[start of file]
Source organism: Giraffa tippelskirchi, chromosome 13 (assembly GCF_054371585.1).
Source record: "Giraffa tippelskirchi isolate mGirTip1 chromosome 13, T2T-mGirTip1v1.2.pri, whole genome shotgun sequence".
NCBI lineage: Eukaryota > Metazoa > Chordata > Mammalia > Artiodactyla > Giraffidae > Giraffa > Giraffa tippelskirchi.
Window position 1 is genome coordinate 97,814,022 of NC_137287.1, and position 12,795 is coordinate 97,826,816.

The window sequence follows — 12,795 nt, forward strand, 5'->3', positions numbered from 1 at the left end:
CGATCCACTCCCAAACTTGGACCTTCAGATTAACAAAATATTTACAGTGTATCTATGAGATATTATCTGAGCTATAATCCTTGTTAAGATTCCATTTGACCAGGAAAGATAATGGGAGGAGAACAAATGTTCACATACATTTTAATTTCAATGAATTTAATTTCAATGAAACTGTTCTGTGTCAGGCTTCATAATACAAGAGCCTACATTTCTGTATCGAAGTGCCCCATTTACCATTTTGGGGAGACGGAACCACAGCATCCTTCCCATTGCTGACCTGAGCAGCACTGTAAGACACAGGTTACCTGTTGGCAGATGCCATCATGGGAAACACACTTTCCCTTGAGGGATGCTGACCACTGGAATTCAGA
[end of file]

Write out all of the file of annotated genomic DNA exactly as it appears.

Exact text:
Source organism: Giraffa tippelskirchi, chromosome 13 (assembly GCF_054371585.1).
Source record: "Giraffa tippelskirchi isolate mGirTip1 chromosome 13, T2T-mGirTip1v1.2.pri, whole genome shotgun sequence".
NCBI lineage: Eukaryota > Metazoa > Chordata > Mammalia > Artiodactyla > Giraffidae > Giraffa > Giraffa tippelskirchi.
Window position 1 is genome coordinate 97,814,022 of NC_137287.1, and position 12,795 is coordinate 97,826,816.

The window sequence follows — 12,795 nt, forward strand, 5'->3', positions numbered from 1 at the left end:
CGATCCACTCCCAAACTTGGACCTTCAGATTAACAAAATATTTACAGTGTATCTATGAGATATTATCTGAGCTATAATCCTTGTTAAGATTCCATTTGACCAGGAAAGATAATGGGAGGAGAACAAATGTTCACATACATTTTAATTTCAATGAATTTAATTTCAATGAAACTGTTCTGTGTCAGGCTTCATAATACAAGAGCCTACATTTCTGTATCGAAGTGCCCCATTTACCATTTTGGGGAGACGGAACCACAGCATCCTTCCCATTGCTGACCTGAGCAGCACTGTAAGACACAGGTTACCTGTTGGCAGATGCCATCATGGGAAACACACTTTCCCTTGAGGGATGCTGACCACTGGAATTCAGA